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Why making it hard to leave your service makes regaining lost customers even more of an uphill battle

Most of us use a number of online services. Be it e-mail, social media, or online banking (to mention but a few). From time to time, we also decide to leave a service. For some reason, a number of services have decided to make this very, very hard. I would imagine that the reasoning goes something like this: “making the customers jump through hoops to cancel their service is disincentive to their doing so, which should equal increased retention”.

The problem with that reasoning, is that it is bullshit. If your customer has gone so far as to start the cancellation process, they are already out the door, nine times out of ten. A while back, I canceled my subscription to Scribd. It was nothing dramatic, I simply found I wasn’t using the service, and was unwilling to continue paying for it at this time. The experience went something like this:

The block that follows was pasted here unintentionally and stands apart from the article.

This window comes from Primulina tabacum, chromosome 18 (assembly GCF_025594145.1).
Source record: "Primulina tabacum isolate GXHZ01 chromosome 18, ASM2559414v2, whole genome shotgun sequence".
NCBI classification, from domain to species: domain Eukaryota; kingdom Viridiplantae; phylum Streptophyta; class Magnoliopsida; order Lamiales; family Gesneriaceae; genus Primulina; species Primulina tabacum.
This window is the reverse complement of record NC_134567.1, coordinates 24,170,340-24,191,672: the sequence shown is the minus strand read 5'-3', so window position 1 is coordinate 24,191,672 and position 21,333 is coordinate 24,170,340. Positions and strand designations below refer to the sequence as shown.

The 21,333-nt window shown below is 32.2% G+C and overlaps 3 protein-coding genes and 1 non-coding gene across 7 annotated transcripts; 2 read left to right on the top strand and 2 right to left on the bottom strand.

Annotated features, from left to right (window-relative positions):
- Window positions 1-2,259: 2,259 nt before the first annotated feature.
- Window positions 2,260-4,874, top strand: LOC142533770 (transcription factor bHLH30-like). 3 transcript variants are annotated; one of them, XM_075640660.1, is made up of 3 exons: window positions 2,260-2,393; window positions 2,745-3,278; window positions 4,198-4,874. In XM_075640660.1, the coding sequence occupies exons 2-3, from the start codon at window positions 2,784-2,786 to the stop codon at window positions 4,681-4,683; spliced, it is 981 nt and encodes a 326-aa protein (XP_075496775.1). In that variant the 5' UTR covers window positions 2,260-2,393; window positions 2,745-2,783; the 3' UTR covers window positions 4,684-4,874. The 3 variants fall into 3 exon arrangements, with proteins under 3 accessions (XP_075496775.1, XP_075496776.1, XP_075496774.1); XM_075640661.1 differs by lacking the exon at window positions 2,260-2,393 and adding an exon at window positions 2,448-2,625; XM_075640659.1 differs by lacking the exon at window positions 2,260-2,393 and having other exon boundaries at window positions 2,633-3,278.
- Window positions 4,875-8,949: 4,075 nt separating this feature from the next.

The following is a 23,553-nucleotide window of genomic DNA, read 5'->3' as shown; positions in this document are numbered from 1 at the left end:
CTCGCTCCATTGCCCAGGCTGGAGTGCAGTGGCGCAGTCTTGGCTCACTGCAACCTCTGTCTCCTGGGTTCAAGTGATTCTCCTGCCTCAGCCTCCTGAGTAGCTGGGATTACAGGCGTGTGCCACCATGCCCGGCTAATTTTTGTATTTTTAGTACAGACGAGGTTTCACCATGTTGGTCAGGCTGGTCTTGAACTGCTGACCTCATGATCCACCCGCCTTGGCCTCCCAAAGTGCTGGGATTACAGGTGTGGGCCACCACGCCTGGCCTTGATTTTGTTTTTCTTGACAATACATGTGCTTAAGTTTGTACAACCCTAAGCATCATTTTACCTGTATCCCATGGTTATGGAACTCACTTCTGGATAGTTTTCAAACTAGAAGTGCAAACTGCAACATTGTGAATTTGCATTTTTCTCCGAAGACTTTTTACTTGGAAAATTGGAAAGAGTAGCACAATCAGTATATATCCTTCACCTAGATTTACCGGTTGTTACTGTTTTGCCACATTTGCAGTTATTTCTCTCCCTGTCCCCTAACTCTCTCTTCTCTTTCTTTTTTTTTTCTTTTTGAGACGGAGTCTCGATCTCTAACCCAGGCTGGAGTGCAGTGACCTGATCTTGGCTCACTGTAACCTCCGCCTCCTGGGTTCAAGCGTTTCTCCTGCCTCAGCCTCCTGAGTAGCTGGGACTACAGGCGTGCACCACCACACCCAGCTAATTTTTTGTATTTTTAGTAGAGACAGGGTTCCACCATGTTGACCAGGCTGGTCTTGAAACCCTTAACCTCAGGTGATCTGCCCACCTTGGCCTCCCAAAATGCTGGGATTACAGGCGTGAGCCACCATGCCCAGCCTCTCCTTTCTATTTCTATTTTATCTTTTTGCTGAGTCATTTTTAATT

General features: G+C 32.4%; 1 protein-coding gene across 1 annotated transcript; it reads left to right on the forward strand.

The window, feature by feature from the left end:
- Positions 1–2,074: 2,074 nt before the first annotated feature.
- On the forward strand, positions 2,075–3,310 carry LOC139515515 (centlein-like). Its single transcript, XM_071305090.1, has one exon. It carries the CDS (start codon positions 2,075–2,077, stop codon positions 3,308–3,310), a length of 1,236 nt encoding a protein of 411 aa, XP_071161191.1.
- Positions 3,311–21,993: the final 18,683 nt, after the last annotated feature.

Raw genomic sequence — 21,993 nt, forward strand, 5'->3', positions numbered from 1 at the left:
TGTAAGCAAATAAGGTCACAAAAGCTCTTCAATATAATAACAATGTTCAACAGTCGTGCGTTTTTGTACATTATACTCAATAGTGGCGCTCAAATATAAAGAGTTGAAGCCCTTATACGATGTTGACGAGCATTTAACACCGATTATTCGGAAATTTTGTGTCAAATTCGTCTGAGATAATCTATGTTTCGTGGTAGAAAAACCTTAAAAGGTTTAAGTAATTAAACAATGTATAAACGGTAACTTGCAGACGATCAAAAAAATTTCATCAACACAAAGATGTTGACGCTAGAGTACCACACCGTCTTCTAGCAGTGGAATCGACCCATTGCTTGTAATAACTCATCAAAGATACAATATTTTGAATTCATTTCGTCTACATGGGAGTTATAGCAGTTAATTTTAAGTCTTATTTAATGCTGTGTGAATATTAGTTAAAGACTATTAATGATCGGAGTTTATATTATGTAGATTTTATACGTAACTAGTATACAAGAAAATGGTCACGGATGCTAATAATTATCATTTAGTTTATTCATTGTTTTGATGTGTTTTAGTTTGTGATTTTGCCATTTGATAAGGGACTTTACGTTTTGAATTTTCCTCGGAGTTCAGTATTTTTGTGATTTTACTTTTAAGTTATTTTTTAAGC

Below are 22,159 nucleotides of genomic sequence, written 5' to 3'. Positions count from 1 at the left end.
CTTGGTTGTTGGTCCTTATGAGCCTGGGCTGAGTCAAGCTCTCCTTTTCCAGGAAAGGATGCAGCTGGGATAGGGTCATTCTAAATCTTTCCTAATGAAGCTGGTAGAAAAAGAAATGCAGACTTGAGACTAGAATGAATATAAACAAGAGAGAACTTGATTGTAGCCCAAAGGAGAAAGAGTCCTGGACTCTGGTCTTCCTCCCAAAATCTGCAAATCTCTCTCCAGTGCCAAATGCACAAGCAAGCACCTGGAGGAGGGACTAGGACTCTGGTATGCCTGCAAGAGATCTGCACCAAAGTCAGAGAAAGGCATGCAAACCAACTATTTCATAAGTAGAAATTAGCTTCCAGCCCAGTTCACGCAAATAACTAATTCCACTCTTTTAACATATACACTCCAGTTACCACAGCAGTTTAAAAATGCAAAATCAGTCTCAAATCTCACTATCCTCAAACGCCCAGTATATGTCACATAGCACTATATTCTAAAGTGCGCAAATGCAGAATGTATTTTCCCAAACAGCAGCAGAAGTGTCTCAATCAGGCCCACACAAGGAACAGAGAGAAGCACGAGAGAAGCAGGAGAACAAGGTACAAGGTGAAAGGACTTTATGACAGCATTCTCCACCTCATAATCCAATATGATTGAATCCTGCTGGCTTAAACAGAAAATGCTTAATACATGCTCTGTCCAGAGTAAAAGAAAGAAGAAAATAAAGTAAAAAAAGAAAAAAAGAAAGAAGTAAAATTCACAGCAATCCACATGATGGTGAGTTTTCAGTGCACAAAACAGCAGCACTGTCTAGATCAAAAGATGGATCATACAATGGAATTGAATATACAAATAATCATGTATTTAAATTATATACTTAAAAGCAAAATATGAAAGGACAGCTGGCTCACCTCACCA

• Me: I would like to cancel the service
  • Scribd: Are you sure?

  • Me: Yes

  • Scribd: Why are you leaving us?
  • Me: Because of reasons

  • Scribd: Would you like to contact support?
  • Me: No, I wouldn’t, now sod off and let me cancel the service!

  • Scribd: Would you like to start a new subscription?
  • Me: NO! I would really not

That took five steps. Now, before going through the process, I did intend to return to the service at a point when it would be of value to me. Now, though? No way. I am lost to Scribd in perpetuity.

In a recent episode of the podcast Reply All, they had a new segment, Super Tech Support, covering this exact issue, telling the story of how one of the hosts, PJ, was trying to cancel a house cleaning service. Worse still than Scribd, the service in question, Handy didn’t have the option to cancel a subscription on the site, instead requiring that their customers contact them via e-mail to have them perform the cancellation.

The point is; if you  make it hard for me to cancel your service, you also piss me off. This makes me significantly less likely to come back to you as a customer. Now, I contend that criticism for its own sake is worthless, so here’s my two cents. When someone wants to cancel your service, you let them do that. Feel free to ask them why they are cancelling, but don’t hinder them. If you’ve got a good offer to customers who are leaving, do make that offer. Other than that, leave them alone, and hope that they remember that you were graceful when they wanted to leave.

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